Let me tell you about the tools I use at work. I’m the “online guy”, which means any user interface related development comes to me. I use Visual Studio 2003 (C# and VB.NET) for all the web applications, console programs and a few software tools I create to help me. I also use Visual Studio 2005 for one particular application, with a graphical user interface. It’s too tedious to explain why I use both versions. It’s enough to know that I do.

I also use PowerBuilder for some Windows applications. It’s really, really painful to work with PowerBuilder code. I tell myself it’s the previous programmer’s skill that’s to blame, not the language, but I frequently fail. Tracing and debugging PowerBuilder code takes a lot of work for me. I really hate PowerBuilder… I think this calls for a separate rant article.

I’ve been asked to investigate C and C++ code on Unix machines too. So yes, I understand make files, shell scripts and cron jobs. I even know how to use the vi editor! I used to telnet to the Unix machines with TerraTerm, which is now abandoned for a more secure client application. Can’t remember the name because I rarely use it, because I rarely need to telnet.

Database admin, server admin and LAN admin

Despite the fact that I’m completely ignorant of SQL and databases in my formal education, I’m thrust full force into it at work. I’ve worked with the Oracle, SQL Server and Sybase databases, know most of the nuances between them on SQL syntax, and understand how to use stored procedures. I handle them all.

I am also completely in charge of a few Windows servers and the SQL Server databases running on them. Server maintenance, backup schedule and tapes, security patches, SSL certificates, IIS configuration, server performance.

Then I’ve got to know about the opening of ports for security purposes, who to notify when there are application or server changes. I need to know ping and tracert and ipconfig and other network related stuff.

All of that maintenance and administration is on top of my development work.

I don’t need to connect to Oracle databases now, but I used to do so with TOAD. There’s a limit to the number of licenses, so I wrote my own database connector program. It only does retrieval of data, basically the select statement, but it’s enough for current tasks. The Oracle databases belong to another team, and they’ve only needed me to help out rarely.

I use the Enterprise Manager and Query Analyzer for the SQL Servers. They’re great tools, and they come with the database installation, which is cool. There’s also another tool that has saved me many times. It’s the DTS, Data Transformation Services. I’ve used it to transfer data interchangeably between Oracle, SQL Server, Sybase and get this, Excel. Users take to Excel much better, so I need to use their form of “database”.

Designers, comparers and reflectors

I’m also a web designer. I suck at it, but I’ve been lucky enough to muddle through, and my users and their customers think my user interface looks awesome. I use Paint.NET (and sometimes the inbuilt Windows Paint program) for my image editing tasks. Plus I’ve got some colour tricks up my sleeve.

Some time ago, I had to verify some old code by another programmer. He can’t remember what he changed, and I obviously don’t know what could possibly be changed. I needed help! Fortunately, I found CSDiff. It allows you to compare two files (or even folders) and lists down differences between them. Much better than checking line after line of code by inspection.

And if you do .NET work, you must get the Reflector by Lutz Roeder, which had been taken over by Red Gate Software. It allows you to get back code from compiled .NET DLLs and programs. The result might not be the prettiest code, but with sufficient talent and patience, you can get something out of it.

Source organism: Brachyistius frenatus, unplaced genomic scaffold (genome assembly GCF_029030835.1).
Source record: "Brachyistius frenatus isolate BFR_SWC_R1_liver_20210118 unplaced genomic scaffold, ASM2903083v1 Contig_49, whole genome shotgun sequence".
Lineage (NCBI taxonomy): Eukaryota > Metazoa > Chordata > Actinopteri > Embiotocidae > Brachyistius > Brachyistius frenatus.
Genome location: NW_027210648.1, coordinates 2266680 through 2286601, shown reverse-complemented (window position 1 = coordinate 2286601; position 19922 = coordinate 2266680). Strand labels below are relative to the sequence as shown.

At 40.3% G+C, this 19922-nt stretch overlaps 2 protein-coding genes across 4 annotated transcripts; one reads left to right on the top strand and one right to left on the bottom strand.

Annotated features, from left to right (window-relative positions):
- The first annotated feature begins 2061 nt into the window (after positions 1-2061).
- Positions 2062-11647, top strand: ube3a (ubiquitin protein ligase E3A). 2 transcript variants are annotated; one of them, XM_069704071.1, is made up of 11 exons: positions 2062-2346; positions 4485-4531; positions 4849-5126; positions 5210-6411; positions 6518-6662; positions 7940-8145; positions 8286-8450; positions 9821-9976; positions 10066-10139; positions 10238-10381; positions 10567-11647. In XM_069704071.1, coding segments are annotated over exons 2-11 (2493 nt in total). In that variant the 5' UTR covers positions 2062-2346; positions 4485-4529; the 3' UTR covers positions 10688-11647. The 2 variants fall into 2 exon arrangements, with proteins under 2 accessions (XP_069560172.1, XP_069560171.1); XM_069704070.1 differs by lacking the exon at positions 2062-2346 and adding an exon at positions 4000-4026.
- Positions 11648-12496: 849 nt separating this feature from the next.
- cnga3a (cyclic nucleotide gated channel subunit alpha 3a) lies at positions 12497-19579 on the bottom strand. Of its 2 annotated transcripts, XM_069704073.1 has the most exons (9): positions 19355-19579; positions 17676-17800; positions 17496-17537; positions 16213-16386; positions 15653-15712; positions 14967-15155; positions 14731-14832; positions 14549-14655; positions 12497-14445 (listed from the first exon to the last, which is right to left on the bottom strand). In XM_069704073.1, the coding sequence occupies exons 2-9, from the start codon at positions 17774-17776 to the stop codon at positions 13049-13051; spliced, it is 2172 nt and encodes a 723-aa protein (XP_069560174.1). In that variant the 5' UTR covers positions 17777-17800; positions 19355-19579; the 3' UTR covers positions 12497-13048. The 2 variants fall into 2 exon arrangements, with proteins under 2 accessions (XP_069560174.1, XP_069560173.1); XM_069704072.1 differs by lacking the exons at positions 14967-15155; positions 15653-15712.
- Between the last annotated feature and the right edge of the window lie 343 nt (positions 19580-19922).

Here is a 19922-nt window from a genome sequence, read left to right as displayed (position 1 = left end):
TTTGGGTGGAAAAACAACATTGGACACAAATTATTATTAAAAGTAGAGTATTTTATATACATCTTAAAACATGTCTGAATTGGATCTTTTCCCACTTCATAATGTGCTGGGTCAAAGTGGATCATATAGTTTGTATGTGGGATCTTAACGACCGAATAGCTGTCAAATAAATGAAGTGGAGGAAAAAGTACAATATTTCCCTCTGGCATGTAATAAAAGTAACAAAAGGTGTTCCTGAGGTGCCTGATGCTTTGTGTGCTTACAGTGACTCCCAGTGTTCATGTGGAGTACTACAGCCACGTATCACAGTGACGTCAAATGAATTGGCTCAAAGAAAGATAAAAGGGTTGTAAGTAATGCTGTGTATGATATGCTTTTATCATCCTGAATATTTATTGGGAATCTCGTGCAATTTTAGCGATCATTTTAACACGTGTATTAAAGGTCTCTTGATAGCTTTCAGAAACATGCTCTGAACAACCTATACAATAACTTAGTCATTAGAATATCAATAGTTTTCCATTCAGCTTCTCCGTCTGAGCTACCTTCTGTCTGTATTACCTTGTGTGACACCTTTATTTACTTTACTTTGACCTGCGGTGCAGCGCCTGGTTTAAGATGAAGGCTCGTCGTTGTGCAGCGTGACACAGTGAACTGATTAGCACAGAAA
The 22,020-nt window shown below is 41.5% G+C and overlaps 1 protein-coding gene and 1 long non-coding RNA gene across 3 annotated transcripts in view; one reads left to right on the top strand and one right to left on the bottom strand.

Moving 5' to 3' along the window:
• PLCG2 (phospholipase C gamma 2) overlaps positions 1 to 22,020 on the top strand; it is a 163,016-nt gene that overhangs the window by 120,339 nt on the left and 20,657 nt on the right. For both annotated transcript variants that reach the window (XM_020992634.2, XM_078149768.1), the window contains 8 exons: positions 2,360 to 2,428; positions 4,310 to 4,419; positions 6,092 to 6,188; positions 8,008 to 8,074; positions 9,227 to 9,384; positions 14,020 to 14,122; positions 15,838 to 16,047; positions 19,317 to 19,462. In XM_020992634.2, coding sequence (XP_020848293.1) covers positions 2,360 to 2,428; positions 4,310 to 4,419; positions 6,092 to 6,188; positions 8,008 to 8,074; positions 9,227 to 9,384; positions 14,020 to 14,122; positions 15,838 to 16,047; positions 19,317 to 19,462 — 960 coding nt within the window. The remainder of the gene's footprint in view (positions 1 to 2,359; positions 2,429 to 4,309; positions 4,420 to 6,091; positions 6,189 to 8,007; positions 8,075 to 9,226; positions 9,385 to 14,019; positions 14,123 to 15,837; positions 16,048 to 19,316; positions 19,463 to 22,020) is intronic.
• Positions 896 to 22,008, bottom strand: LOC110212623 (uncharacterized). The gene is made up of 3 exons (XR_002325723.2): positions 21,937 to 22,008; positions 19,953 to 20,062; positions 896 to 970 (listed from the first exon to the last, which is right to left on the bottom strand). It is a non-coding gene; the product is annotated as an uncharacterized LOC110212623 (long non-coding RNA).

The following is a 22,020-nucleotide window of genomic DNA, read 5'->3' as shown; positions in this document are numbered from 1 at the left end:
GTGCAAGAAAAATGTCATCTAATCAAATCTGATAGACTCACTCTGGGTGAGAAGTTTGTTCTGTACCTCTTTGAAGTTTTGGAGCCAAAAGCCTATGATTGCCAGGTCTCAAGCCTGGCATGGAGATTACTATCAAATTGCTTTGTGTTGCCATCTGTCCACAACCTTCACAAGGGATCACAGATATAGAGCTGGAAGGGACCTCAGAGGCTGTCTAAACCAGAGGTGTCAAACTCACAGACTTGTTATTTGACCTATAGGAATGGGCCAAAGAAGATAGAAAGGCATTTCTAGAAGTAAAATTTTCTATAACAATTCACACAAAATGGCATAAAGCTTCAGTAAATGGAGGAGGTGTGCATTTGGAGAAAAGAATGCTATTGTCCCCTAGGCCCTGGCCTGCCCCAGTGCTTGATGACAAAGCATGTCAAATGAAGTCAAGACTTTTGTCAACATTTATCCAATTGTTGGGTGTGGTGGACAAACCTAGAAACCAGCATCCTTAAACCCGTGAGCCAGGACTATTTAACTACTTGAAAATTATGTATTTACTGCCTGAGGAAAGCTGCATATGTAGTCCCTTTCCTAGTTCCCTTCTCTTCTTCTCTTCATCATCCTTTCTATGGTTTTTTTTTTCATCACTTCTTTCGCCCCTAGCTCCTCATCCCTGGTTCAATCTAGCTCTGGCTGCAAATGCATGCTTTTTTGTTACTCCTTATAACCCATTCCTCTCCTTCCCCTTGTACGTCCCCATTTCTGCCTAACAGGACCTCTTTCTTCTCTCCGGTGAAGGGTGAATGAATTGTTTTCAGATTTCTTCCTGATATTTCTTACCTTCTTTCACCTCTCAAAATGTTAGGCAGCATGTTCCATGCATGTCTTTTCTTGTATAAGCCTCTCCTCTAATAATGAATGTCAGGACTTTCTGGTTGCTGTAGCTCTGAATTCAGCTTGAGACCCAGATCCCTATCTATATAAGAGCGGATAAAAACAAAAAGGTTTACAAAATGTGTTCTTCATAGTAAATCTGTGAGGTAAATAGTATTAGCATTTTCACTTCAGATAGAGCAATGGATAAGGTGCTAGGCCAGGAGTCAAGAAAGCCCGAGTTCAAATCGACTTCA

I’ve used it on my own code and other team members’ code to check for disparity. Sometimes, you forget which version you’ve compiled that code into… Sometimes, it’s for self study, to understand what others have done.

The phone calls. Oh the phone calls.

My phone rings a lot. There are over 10 people in my immediate vicinity. I can tell you that, if you add up all the phone calls all of them ever receive in a month, it would still be less than what I alone receive in that same month.

Remember I told you I’m the “online guy”? That means a lot of users know me, and I don’t know all of them. Since they usually interact with the application interface, any problem is routed to me. Whether it’s data inconsistency, business logic query, application error or failure, all of them come to me. I’m a one-man helpdesk I tell ya.

It was so bad that sometimes, I’ve had to solve and handle user queries for entire days on end. Due to the nature of my work, the start and end of the month are particularly busy for my team. The number of times my phone rings goes through the roof. Maintaining decent phone etiquette starts to be a strain…

Wait, there’s something missing…

Where’s the source control software I’m supposed to be using? Well, I’m the source control. My team is very small in size. Company directives dictate we send work to our offshore colleagues. I think those (typically recent graduate) colleagues have some problems of their own, let alone set up a source control system that works across geographic boundaries.

I’ve not been with development teams at other IT departments, but I think we would totally fail at the Joel Test. Totally.

Despite these circumstances, I still manage to do development work, sometimes with surprising and outstanding results. I believe good task management is crucial to my balancing act. Which brings me to…

Holistic approach to programming

If you’re working at a software company, or on something focused on software and programming, I envy you. I really do. You’d probably get to talk with other programmers on interesting topics. Your work is really appreciated, because it goes to the bottom line.